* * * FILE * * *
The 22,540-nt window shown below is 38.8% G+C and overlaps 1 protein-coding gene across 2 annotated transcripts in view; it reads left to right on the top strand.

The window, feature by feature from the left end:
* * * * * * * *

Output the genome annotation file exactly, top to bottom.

The 22,540-nt window shown below is 38.8% G+C and overlaps 1 protein-coding gene across 2 annotated transcripts in view; it reads left to right on the top strand.

The window, feature by feature from the left end: